Lenders Avoid Redoing Loans, Boston Fed Concludes
The Federal Reserve Bank of Boston released a study July 6, 2009, which suggests that the Obama administration’s $75 billion dollar plan aimed at incenting lenders to rewrite delinquent loans is not likely to work. An excellent discussion of the Boston Fed report appears in today’s Boston Globe (link to article). According to one author of the Boston Fed study, the government would be better off giving the money directly to the struggling borrowers because “loan modification is not profitable for lenders.” How much money is paid to lenders under the current plan? Well, at the very least, the federal government pays lenders a $1,000 bonus for modifying the loan and an additional “pay for success” fee of $1,000 per year for three years if borrowers stay current on their new terms.
Those who argue the money would be better spent by providing direct payments to the struggling homeowners recognize one fact of the current incentive system: it is simply not providing enough incentive for banks to modify loans. Thus, very few meaningful loan modifications are taking place. The numbers are telling. The Boston Fed study, which looked at 665,410 loans originated between 2005 and 2007 that fell into serious delinquency, found that only 3% of borrowers who were more than 60 days late in their payments had received loan modifications that lowered their monthly payments and about 5.5% of such borrowers received modifications that did not result in lower payments.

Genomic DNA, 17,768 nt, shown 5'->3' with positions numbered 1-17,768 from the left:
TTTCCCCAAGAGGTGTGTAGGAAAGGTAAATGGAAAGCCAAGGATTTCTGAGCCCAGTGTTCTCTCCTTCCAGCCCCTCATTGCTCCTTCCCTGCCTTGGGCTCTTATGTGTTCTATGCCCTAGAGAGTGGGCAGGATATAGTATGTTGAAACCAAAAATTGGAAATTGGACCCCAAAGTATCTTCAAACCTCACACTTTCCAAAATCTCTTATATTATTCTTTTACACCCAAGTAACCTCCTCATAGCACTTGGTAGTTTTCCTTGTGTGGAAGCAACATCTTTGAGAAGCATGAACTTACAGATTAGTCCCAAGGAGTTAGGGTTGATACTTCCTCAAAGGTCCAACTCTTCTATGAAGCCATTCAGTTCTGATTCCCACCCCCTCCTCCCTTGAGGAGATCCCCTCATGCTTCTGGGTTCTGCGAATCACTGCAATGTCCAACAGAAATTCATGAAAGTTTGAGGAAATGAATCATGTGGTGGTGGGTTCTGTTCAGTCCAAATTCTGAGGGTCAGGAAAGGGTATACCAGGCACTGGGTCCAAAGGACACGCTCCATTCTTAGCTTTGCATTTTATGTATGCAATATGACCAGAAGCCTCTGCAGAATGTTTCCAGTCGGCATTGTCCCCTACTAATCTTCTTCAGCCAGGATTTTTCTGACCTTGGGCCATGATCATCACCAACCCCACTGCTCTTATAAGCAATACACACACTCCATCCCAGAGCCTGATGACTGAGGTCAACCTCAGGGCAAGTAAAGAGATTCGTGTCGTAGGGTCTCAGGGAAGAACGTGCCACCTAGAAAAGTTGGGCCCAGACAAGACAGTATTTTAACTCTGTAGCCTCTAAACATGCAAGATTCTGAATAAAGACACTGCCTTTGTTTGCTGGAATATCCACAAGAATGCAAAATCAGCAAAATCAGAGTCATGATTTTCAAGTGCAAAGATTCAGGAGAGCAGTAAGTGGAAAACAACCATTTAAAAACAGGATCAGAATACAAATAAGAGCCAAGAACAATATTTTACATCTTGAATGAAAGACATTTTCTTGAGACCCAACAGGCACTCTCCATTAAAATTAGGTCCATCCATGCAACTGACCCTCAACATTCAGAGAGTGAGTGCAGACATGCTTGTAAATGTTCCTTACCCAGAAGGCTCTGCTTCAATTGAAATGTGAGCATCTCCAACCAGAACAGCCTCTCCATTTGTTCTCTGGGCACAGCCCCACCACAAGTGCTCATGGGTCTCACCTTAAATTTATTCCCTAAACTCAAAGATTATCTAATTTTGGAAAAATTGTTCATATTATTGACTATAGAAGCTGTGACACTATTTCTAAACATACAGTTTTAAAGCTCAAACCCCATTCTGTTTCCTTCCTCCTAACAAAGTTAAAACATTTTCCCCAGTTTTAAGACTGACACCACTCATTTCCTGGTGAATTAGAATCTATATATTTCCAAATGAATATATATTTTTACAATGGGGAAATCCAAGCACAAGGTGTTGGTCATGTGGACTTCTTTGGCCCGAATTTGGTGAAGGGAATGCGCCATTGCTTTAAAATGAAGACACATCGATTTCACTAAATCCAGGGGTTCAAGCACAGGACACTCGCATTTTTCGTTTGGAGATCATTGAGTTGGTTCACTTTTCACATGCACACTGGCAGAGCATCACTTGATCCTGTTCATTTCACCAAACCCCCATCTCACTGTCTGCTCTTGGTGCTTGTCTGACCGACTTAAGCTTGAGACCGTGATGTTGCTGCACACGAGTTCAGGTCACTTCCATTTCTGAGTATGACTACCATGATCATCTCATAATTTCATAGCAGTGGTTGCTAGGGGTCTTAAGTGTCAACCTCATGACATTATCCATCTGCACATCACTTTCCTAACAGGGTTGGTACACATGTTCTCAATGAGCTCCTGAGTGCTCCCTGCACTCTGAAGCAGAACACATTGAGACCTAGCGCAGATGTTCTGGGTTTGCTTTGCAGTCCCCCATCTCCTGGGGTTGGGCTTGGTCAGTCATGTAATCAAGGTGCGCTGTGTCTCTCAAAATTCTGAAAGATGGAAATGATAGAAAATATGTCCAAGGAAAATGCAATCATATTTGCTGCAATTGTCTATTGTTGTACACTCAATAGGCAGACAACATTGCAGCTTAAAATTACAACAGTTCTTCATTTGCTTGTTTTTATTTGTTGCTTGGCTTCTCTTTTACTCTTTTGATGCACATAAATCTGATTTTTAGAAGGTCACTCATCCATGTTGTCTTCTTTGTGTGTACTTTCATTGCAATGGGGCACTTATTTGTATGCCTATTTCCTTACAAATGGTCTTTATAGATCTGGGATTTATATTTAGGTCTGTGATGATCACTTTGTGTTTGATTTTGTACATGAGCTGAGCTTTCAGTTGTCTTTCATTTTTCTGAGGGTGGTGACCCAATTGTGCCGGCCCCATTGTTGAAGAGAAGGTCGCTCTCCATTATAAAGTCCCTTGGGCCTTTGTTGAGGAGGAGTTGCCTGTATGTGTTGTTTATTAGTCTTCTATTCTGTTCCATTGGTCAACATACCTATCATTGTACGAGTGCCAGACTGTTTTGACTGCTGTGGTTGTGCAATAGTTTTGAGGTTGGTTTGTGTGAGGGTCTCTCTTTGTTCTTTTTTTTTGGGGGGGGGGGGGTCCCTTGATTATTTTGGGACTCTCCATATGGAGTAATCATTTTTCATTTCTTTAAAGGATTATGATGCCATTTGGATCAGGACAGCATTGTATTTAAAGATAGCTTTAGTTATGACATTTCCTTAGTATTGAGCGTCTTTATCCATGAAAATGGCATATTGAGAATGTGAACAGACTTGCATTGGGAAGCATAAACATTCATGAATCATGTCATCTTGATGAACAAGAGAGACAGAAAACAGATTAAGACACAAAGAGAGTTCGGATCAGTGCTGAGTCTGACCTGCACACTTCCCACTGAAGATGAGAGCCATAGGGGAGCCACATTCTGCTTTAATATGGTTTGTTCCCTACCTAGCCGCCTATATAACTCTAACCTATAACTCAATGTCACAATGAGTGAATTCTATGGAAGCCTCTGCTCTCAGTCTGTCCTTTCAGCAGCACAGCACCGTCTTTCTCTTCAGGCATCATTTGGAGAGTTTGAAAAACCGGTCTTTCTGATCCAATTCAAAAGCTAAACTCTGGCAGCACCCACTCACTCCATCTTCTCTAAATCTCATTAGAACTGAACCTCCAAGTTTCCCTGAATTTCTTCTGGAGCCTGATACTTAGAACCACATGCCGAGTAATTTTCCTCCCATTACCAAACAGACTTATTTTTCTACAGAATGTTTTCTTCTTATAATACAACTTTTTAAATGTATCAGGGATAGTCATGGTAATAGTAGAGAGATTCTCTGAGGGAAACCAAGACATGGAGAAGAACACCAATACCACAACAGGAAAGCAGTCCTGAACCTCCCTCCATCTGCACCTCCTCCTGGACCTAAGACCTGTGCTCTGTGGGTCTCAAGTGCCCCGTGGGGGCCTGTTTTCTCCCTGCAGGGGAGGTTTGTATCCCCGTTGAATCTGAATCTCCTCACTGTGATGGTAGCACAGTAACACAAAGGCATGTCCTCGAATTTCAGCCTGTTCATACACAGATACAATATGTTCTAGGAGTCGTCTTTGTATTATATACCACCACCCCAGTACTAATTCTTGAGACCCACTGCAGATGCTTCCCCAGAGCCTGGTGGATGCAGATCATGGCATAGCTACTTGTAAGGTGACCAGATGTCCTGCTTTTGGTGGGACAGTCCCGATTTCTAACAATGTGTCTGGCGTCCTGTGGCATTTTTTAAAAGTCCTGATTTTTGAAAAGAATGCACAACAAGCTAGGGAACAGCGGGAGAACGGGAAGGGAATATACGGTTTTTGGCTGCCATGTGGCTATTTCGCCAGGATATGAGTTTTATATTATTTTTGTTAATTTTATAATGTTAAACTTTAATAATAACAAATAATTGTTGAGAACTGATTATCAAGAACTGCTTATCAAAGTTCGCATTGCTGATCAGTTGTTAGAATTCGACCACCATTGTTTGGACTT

Of the countless clients I have spoken to in the past several months who would be good candidates for a loan modification, I have met only one who was successful. Several others have lost thousands of dollars to loan modification scammers who charged up-front fees and failed to accomplish what they promised. Still others are busy making daily calls to their lenders and providing endless paperwork that always seems to need “updating.”
If one thing is clear from the current state of affairs, it is that the banks truly do own Congress. The cramdown bill that would have allowed bankruptcy judges to modify first mortgages on primary residences in a Chapter 13 bankruptcy went down in flames in the Senate. Why would our elected representatives quietly hush a bill that would have provided much needed relief to homeowners? No doubt they know who butters their bread and have chosen that loyalty over the best interests of their constituents back home who are facing lay-offs, furloughs, mounting bills, and foreclosures.